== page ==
By Dave Wischnowsky –
(CBS) Back in 1963, the Rev. Dr. Martin Luther King, Jr., told the world that he had a dream in which his children would some day live in a nation where people are judged not by the color of their skin, but rather by the content of their character.
Today, nearly five decades after King’s famous speech, we still aren’t living in that nation. Or, at least, University of Illinois trustees Lawrence Oliver and James Montgomery certainly didn’t seem to be taking up residence there last week.
That’s because, on Thursday – ironically, just three days after Martin Luther King, Jr. Day – Oliver and Montgomery, two of three black trustees on the U. of I. board, voted against the appointment of new Illinois football coach Tim Beckman for one simple reason.
Just prior to the board’s vote in Chicago to approve Beckman’s $9 million five-year contract, Oliver read a statement in which he took issue with the university’s coaching search to replace Ron Zook, who was fired in November after seven years on the job.
In his statement, which was echoed by Montgomery, Oliver called it a “sad irony” that U. of I., as a leading public university, places emphasis on diversity but has never had an African-American head football or basketball coach in its history. In the Big Ten, that “dubious distinction,” Oliver said, is shared only with Nebraska and Purdue.
“African-Americans predominate these two sports,” and have made significant gains in the assistant coaching ranks and to a lesser extent head coaching ranks, the Champaign News-Gazette described Oliver as saying, before he added: “I would hope that as a university we find this shutout unacceptable.”
Now, if Oliver had simply stopped there, I’d still express disappointment with his characterization of the coaching search at Illinois and with his decision to publicly embarrass new Illinois athletic director Mike Thomas who hired Beckman.
But, I also would respect that this is a free country. And everyone is entitled to the freedoms of speech and expression, which is the key reason why I’ve long been such an ardent defender of Chief Illiniwek, another race-related issue that has long stirred strong emotions in Champaign.
Making a public statement, even a misguided one, is absolutely Oliver’s right. But what isn’t right is then following up that statement with a vote against a man simply because of the color of his skin.
Nevertheless, that’s precisely what Oliver and Montgomery did when they cast “nay” votes regarding Beckman’s contract. With those votes, the two trustees went beyond a simple expression of opinion about something that can reasonably be considered overdue and instead made it a point to effectively state that they didn’t welcome Beckman at the University of Illinois because he’s not like them.
His skin is the wrong color.
Tim Beckman deserved better than that. Mike Thomas did, too. And, quite frankly, so does everyone else associated with the University of Illinois, which again is sadly being misrepresented as a place that’s insensitive – or even hostile – toward minorities.
The facts in this case clearly indicate otherwise. Yes, it is true that Illinois is yet to hire an African-American as the head coach of either its football or men’s basketball programs and is one of just 11 schools in the six major conferences to have not done so.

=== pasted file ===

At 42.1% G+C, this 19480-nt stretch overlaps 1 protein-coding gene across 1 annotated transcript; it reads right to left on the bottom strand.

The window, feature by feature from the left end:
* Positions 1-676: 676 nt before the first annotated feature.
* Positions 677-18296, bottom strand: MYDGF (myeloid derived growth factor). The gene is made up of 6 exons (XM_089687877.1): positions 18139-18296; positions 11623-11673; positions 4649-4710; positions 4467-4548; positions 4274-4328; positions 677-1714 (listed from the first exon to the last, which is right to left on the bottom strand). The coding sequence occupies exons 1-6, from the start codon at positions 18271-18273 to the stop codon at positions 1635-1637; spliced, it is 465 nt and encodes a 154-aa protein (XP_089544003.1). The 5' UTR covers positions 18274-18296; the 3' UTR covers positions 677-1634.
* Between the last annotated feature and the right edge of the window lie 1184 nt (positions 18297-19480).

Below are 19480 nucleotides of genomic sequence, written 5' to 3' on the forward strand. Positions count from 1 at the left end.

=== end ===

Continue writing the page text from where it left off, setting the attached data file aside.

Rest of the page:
However, Oliver himself acknowledged that two black coaches were interviewed for the Illinois football job in former Houston head coach Kevin Sumlin and U. of I. graduate Kirby Wilson, the running backs coach for the Pittsburgh Steelers, who last month was badly injured in a house fire.
Multiple outlets have confirmed that before Beckman was hired, Thomas first offered the job to Sumlin, which he turned down to accept the same position at Texas A&M. The contract that Illinois presented to Sumlin has been rumored as high as $3 million a year, yet Oliver said last week, “We have to increase our effort. Making an opening offer for a hot African-American coaching prospect is not enough.”
Beckman, by the way, will make $1.8 million a year. Before him, Zook earned $1.75 million annually.
What Oliver also failed to acknowledge last week is that after Beckman accepted the Illinois job, the school has since gone on to hire an African-American defensive coordinator in Cincinnati’s Tim Banks, an African-American co-offensive coordinator in Vanderbilt’s Chris Beatty and a Hispanic co-offensive coordinator in LSU’s Billy Gonzales. That means that three of the top four figures in the Illini football program are minorities.
Now, race, as everyone knows, is a touchy, hot-button topic. But if someone chooses to touch that hot button in a situation such as this one in Champaign, he or she has to be fair and respect all the facts regarding the issue. The topic deserves nothing less than that.
But Oliver didn’t do that. Rather, he instead picked and chose the facts that he wanted to use to suit his stance, and then decided to simply ignore the rest.
That’s irresponsible, because the issue of Tim Beckman’s hiring in Champaign not only isn’t as simple as Lawrence Oliver tried to make it be, it’s also not so black and white.
If nothing else, Dave Wischnowsky is an Illinois boy. Raised in Bourbonnais, educated at the University of Illinois and bred on sports in the Land of Lincoln, he now resides on Chicago’s North Side, just blocks from Wrigley Field. Formerly a reporter and blogger for the Chicago Tribune, Dave currently writes a syndicated column, The Wisch List, which you can check out via his blog at http://www.wischlist.com. Follow him on Twitter @wischlist and read more of his CBS Chicago blog entries here.